13 July 2016

Clinton witch-hunting: Republican lawmakers’ favourite hobby


The United States is still reeling from the tragic events of last Thursday night in Dallas, which followed the horrific killings of Alton Sterling and Philando Castile at the hands of the police. If there was ever a time when the nation was in desperate need of unity, that time has now come.

Before the news hit, though, Washington was – and still is – embroiled in a partisan dispute. There is a long list of important debates which split political opinion in the nation: health insurance, gun control, the Middle East, to name but a few. Alas, no. This lengthy, expensive dispute concerns Hillary Clinton’s emails.

In brief, the presumptive Democratic nominee used a private email server for her official business when she was Secretary of State, between 2009 and 2013. Those emails, a tiny fraction of which we now know were classified, were not as secure as they would have been on a state email address. In August last year she handed the server over to an FBI investigation.

The result of the investigation was long-awaited, especially given that Attorney General Loretta Lynch agreed to follow its recommendations. Last Tuesday, FBI Director James Comey concluded that no charges should be brought against the former Secretary of State, because there was no evidence that she acted with criminal intent.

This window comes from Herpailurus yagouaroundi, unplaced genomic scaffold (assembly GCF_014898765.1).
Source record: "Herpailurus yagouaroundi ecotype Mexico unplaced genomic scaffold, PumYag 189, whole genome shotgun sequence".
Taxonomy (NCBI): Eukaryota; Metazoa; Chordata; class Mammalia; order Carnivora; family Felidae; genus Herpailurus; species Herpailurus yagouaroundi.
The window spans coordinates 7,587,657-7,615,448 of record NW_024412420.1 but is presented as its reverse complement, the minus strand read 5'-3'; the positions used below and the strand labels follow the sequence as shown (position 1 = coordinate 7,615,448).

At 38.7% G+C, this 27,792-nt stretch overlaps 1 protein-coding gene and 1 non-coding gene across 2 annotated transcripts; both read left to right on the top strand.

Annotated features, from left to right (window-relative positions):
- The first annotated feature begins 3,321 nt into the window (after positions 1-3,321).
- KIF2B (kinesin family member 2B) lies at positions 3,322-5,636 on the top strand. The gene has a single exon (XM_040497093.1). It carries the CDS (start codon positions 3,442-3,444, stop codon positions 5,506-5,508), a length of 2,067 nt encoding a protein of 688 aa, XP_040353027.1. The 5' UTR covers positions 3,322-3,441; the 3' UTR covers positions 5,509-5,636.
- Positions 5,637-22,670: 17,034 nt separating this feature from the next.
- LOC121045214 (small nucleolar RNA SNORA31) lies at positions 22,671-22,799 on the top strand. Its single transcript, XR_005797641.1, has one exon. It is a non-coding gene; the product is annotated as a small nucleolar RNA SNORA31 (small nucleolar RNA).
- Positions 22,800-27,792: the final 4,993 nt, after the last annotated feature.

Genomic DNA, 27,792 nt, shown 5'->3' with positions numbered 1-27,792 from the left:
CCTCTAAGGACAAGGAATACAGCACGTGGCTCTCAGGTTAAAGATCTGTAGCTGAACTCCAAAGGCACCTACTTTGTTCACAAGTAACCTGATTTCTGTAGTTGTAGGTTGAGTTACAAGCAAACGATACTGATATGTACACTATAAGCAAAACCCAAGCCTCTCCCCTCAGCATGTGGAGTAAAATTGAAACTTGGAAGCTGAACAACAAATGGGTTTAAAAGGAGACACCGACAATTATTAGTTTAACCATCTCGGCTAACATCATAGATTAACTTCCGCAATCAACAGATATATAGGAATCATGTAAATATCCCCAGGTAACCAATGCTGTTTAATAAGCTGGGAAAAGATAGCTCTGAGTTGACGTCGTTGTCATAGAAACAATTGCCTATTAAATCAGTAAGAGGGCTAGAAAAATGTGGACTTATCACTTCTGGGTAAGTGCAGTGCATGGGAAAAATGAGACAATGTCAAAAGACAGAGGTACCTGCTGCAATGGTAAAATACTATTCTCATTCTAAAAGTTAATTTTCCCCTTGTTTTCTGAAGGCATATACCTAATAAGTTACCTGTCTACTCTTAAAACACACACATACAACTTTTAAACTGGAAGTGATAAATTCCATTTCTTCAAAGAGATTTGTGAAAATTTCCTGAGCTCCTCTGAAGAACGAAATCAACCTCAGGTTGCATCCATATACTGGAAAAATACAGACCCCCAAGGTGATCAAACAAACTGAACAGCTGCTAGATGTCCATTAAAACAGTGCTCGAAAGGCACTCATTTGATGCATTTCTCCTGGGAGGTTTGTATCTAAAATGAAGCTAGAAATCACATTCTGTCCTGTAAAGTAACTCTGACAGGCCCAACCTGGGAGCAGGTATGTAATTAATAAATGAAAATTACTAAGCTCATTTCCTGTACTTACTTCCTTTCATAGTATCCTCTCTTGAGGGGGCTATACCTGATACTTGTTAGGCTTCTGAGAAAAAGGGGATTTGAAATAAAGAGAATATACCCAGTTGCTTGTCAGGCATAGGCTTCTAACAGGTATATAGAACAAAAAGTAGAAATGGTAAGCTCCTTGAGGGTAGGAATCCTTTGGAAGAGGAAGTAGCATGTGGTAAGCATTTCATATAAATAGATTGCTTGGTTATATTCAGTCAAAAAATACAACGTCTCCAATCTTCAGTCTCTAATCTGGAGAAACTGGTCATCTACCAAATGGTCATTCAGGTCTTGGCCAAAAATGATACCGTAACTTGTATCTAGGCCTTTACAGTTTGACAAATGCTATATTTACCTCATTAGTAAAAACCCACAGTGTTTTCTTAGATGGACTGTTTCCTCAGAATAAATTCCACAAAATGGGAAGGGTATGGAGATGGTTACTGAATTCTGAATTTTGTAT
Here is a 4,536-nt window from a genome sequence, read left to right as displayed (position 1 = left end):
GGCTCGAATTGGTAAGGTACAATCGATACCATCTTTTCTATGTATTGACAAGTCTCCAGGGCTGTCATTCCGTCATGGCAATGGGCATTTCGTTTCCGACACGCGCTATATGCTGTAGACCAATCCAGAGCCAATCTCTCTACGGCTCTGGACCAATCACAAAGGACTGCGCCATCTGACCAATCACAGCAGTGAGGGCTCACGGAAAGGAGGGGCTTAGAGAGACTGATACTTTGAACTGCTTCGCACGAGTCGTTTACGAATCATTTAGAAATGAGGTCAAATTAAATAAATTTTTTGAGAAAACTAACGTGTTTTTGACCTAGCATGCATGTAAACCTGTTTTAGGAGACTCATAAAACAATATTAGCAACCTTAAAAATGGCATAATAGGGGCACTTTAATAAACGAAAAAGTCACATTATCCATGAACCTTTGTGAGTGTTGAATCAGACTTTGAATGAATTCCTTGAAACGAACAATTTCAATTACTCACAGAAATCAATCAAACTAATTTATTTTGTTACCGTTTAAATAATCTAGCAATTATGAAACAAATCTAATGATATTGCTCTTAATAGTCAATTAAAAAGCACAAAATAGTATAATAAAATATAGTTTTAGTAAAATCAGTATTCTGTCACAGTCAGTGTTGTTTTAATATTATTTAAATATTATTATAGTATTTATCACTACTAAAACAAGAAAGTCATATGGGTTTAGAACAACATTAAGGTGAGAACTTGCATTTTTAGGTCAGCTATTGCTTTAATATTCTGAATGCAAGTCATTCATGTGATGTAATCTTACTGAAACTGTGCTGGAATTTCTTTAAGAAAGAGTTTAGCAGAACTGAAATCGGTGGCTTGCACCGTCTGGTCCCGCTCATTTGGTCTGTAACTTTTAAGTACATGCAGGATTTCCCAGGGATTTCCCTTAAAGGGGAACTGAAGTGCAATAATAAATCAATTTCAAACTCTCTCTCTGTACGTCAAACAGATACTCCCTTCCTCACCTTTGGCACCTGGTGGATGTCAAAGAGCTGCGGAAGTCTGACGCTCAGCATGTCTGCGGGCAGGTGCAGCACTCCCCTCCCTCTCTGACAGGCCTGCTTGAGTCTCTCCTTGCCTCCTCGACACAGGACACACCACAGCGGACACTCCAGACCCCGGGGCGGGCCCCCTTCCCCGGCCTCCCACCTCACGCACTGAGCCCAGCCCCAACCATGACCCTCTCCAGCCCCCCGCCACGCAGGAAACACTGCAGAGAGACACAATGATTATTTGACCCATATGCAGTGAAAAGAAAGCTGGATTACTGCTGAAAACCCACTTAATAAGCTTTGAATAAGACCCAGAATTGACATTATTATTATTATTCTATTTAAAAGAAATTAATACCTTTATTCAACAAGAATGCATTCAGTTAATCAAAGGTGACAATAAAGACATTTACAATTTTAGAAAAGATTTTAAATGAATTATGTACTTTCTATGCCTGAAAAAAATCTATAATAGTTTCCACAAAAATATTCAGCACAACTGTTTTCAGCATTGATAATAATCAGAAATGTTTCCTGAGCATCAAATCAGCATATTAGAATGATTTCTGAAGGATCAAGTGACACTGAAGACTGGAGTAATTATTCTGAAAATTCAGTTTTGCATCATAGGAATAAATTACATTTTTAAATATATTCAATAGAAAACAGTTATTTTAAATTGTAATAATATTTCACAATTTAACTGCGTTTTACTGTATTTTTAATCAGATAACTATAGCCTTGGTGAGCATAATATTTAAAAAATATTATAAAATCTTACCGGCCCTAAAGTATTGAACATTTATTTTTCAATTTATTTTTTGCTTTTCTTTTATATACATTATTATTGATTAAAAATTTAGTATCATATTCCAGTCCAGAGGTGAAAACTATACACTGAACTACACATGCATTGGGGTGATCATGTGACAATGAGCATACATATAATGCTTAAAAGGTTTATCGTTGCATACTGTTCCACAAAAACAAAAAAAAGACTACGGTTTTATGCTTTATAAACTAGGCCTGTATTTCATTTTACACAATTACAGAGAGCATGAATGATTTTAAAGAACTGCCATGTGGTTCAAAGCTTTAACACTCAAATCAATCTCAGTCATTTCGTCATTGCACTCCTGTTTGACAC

Admittedly, Comey’s statement was damaging. The FBI’s year-long investigation found that 110 classified emails were sent on her private server in her time as Secretary of State, 8 chains of which were top secret: the highest classification. Most damning was his phrase “extremely careless” in relation to her team’s handling of classified information, two words which are sure to bug Clinton for the remainder of her presidential campaign. As she has said, it was a “mistake” that she would “certainly not do again”.

Cue the witch hunt from leaders of the Republican party, driven to fury by the news that their adversary would not be charged. Many in the Grand Old Party have built the narrative of a powerful Clinton couple who have never done an honest thing in their lives. Nothing is likely to ever change that. They will not rest until a Clinton is indicted.

The Clinton witch-hunt has a history. In the 1990s, over 50 million dollars of taxpayer money was spent in unsuccessfully trying to charge President Bill Clinton and First Lady Hillary Clinton over the failed Whitewater land deal project. More recently, the House of Representatives’ Benghazi investigation – Congress’ longest investigation ever, costing well over five million dollars – was designed to put Hillary Clinton’s tenure as Secretary of State on trial. What insight did they glean from it? Next to nothing.

This time round, the Republican leadership began by summoning Comey for a Capitol Hill grilling on Thursday. And grill him they did, the indignant GOP lawmakers firing a series of questions at the unmoved FBI Director. Comey, for many years a registered Republican, and in 2008 and 2012 a GOP presidential candidate donor, explained once more that “no reasonable prosecutor would bring … the second case in 100 years for gross negligence”.